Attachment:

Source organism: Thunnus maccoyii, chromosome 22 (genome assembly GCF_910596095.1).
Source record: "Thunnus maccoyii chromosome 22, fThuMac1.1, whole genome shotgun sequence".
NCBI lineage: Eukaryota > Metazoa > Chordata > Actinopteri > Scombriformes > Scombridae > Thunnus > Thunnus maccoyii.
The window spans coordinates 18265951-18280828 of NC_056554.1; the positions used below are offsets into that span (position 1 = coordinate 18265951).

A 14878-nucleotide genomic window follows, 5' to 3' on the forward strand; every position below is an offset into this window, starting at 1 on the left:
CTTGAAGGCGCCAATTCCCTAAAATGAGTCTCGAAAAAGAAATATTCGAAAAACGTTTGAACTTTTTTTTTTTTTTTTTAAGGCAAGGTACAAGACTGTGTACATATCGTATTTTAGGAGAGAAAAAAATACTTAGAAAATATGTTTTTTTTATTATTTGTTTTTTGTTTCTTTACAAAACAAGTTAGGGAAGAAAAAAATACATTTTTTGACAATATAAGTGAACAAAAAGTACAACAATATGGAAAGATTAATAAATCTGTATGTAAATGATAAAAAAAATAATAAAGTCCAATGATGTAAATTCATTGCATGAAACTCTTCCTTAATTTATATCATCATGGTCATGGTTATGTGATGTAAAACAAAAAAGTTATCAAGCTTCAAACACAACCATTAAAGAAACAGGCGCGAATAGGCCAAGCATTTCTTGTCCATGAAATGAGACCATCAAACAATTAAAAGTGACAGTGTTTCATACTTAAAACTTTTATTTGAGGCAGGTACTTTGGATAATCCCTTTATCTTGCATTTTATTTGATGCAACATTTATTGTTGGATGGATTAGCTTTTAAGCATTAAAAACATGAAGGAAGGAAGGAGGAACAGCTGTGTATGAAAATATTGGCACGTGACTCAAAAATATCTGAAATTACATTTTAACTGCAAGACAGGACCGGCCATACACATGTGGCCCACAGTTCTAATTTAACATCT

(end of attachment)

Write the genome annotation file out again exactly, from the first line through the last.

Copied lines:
Source organism: Thunnus maccoyii, chromosome 22 (genome assembly GCF_910596095.1).
Source record: "Thunnus maccoyii chromosome 22, fThuMac1.1, whole genome shotgun sequence".
NCBI lineage: Eukaryota > Metazoa > Chordata > Actinopteri > Scombriformes > Scombridae > Thunnus > Thunnus maccoyii.
The window spans coordinates 18265951-18280828 of NC_056554.1; the positions used below are offsets into that span (position 1 = coordinate 18265951).

A 14878-nucleotide genomic window follows, 5' to 3' on the forward strand; every position below is an offset into this window, starting at 1 on the left:
CTTGAAGGCGCCAATTCCCTAAAATGAGTCTCGAAAAAGAAATATTCGAAAAACGTTTGAACTTTTTTTTTTTTTTTTTAAGGCAAGGTACAAGACTGTGTACATATCGTATTTTAGGAGAGAAAAAAATACTTAGAAAATATGTTTTTTTTATTATTTGTTTTTTGTTTCTTTACAAAACAAGTTAGGGAAGAAAAAAATACATTTTTTGACAATATAAGTGAACAAAAAGTACAACAATATGGAAAGATTAATAAATCTGTATGTAAATGATAAAAAAAATAATAAAGTCCAATGATGTAAATTCATTGCATGAAACTCTTCCTTAATTTATATCATCATGGTCATGGTTATGTGATGTAAAACAAAAAAGTTATCAAGCTTCAAACACAACCATTAAAGAAACAGGCGCGAATAGGCCAAGCATTTCTTGTCCATGAAATGAGACCATCAAACAATTAAAAGTGACAGTGTTTCATACTTAAAACTTTTATTTGAGGCAGGTACTTTGGATAATCCCTTTATCTTGCATTTTATTTGATGCAACATTTATTGTTGGATGGATTAGCTTTTAAGCATTAAAAACATGAAGGAAGGAAGGAGGAACAGCTGTGTATGAAAATATTGGCACGTGACTCAAAAATATCTGAAATTACATTTTAACTGCAAGACAGGACCGGCCATACACATGTGGCCCACAGTTCTAATTTAACATCT